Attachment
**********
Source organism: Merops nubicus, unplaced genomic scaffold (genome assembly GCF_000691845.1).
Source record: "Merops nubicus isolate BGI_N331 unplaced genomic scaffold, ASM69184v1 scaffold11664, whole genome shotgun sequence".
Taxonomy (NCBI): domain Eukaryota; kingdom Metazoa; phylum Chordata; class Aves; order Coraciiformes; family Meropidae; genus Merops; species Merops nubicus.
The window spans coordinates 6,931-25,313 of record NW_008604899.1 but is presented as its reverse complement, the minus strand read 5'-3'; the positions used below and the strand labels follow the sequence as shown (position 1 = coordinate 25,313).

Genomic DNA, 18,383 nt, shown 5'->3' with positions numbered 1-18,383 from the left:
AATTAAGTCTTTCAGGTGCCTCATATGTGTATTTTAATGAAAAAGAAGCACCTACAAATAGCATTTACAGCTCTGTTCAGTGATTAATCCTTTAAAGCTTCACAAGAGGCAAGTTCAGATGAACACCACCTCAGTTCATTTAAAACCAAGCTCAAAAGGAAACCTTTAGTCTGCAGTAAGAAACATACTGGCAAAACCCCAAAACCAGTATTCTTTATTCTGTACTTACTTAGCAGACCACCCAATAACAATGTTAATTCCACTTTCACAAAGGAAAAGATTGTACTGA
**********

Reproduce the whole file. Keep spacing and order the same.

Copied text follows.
Source organism: Merops nubicus, unplaced genomic scaffold (genome assembly GCF_000691845.1).
Source record: "Merops nubicus isolate BGI_N331 unplaced genomic scaffold, ASM69184v1 scaffold11664, whole genome shotgun sequence".
Taxonomy (NCBI): domain Eukaryota; kingdom Metazoa; phylum Chordata; class Aves; order Coraciiformes; family Meropidae; genus Merops; species Merops nubicus.
The window spans coordinates 6,931-25,313 of record NW_008604899.1 but is presented as its reverse complement, the minus strand read 5'-3'; the positions used below and the strand labels follow the sequence as shown (position 1 = coordinate 25,313).

Genomic DNA, 18,383 nt, shown 5'->3' with positions numbered 1-18,383 from the left:
AATTAAGTCTTTCAGGTGCCTCATATGTGTATTTTAATGAAAAAGAAGCACCTACAAATAGCATTTACAGCTCTGTTCAGTGATTAATCCTTTAAAGCTTCACAAGAGGCAAGTTCAGATGAACACCACCTCAGTTCATTTAAAACCAAGCTCAAAAGGAAACCTTTAGTCTGCAGTAAGAAACATACTGGCAAAACCCCAAAACCAGTATTCTTTATTCTGTACTTACTTAGCAGACCACCCAATAACAATGTTAATTCCACTTTCACAAAGGAAAAGATTGTACTGA